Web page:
WHAT IS A WATERSHED
No matter where you live or play, you're in a watershed! So what is it?
A watershed is an area of land where all the water (surface and groundwater) flows to the lowest point - usually a stream, lake or river.
Watersheds come in all shapes and sizes. They cross county, state, and national boundaries. In the continental US, there are 2,110 watersheds; including Hawaii Alaska, and Puerto Rico, there are 2,267 watersheds.
This description of a watershed was taken from the US EPA “What is a Watershed” website: http://www.epa.gov/owow/watershed/whatis.html
We refer to watersheds by their proper name as well as by a grouping of numbers. This set of numbers is called the watershed's Hydrologic Unit Code (HUC) also known as the watershed address. The HUC can range from 2 to 16 digits long - more numbers means it’s the address of a smaller watershed. There are two different watersheds within the Palouse Conservation District:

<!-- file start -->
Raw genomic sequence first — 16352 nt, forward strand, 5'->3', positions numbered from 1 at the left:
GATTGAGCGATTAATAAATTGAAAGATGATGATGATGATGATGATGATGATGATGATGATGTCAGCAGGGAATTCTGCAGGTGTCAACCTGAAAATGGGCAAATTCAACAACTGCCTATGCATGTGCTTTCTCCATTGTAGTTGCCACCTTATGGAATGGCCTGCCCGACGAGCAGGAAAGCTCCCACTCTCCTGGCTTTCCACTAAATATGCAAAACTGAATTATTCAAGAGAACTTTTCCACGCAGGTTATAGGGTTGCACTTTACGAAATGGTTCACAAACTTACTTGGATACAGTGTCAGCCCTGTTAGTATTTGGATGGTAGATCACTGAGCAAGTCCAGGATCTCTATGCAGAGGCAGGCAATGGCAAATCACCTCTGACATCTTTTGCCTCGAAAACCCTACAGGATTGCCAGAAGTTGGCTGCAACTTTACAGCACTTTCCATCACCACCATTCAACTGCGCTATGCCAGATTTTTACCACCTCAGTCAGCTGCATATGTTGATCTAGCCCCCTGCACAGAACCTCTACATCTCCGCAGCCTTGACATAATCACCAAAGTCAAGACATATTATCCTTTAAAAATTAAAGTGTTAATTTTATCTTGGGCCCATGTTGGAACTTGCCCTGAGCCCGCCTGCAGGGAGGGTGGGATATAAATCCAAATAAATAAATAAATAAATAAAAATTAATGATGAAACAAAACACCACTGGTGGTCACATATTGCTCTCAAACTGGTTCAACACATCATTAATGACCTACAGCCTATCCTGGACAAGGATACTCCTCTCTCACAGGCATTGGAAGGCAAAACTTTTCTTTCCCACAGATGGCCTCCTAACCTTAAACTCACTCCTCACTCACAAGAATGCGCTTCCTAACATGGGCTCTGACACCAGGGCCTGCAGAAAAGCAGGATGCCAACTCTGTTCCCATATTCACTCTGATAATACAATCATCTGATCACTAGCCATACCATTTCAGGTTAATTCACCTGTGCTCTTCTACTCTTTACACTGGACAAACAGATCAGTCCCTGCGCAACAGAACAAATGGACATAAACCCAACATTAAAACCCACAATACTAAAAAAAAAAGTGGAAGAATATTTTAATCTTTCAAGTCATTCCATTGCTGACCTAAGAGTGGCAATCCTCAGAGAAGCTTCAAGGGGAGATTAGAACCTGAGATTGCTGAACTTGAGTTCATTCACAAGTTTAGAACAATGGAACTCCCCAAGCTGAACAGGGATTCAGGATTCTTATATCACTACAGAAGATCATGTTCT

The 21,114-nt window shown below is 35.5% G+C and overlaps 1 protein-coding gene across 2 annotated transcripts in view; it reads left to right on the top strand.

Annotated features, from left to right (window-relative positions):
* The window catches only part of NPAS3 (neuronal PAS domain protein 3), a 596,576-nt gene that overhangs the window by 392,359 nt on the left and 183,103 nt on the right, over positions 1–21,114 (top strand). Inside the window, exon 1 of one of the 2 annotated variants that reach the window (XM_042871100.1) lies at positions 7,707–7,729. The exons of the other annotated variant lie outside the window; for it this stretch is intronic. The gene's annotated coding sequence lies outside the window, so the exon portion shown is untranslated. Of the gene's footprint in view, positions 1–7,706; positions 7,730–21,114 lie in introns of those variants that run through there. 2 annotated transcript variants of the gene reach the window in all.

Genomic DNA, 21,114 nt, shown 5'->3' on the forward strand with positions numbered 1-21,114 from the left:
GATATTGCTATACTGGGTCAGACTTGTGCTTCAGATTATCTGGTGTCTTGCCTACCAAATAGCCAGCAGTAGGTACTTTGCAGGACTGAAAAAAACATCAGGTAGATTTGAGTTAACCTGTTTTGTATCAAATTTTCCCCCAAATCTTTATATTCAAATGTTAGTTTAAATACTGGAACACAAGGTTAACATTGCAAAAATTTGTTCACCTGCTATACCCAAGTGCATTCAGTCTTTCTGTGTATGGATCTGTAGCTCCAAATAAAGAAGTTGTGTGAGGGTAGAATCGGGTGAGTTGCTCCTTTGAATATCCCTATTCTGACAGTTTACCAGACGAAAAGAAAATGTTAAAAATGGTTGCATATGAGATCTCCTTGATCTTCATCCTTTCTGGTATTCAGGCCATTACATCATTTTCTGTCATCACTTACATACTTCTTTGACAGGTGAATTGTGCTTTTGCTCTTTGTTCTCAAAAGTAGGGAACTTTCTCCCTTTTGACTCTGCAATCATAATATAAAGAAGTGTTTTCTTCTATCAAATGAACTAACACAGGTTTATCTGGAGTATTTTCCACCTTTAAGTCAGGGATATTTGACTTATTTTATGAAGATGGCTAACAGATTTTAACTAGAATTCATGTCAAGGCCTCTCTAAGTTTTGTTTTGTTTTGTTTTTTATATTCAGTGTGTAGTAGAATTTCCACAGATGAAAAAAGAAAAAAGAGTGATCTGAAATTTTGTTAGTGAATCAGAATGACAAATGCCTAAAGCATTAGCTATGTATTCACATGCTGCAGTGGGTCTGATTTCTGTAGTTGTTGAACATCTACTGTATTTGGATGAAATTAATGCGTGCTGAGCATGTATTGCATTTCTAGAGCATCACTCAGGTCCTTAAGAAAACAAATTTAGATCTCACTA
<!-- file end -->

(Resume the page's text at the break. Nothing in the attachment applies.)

HUC: 17060107- Lower Snake-Tucannon
Rivers and streams that make up the Lower Snake-Tucannon Watershed:
Rivers and stream that make up the Palouse Watershed:
Main Stem Palouse River (Union Flat Creek Subwatershed)
South Fork Palouse River
Missouri Flat Creek
North Fork Palouse River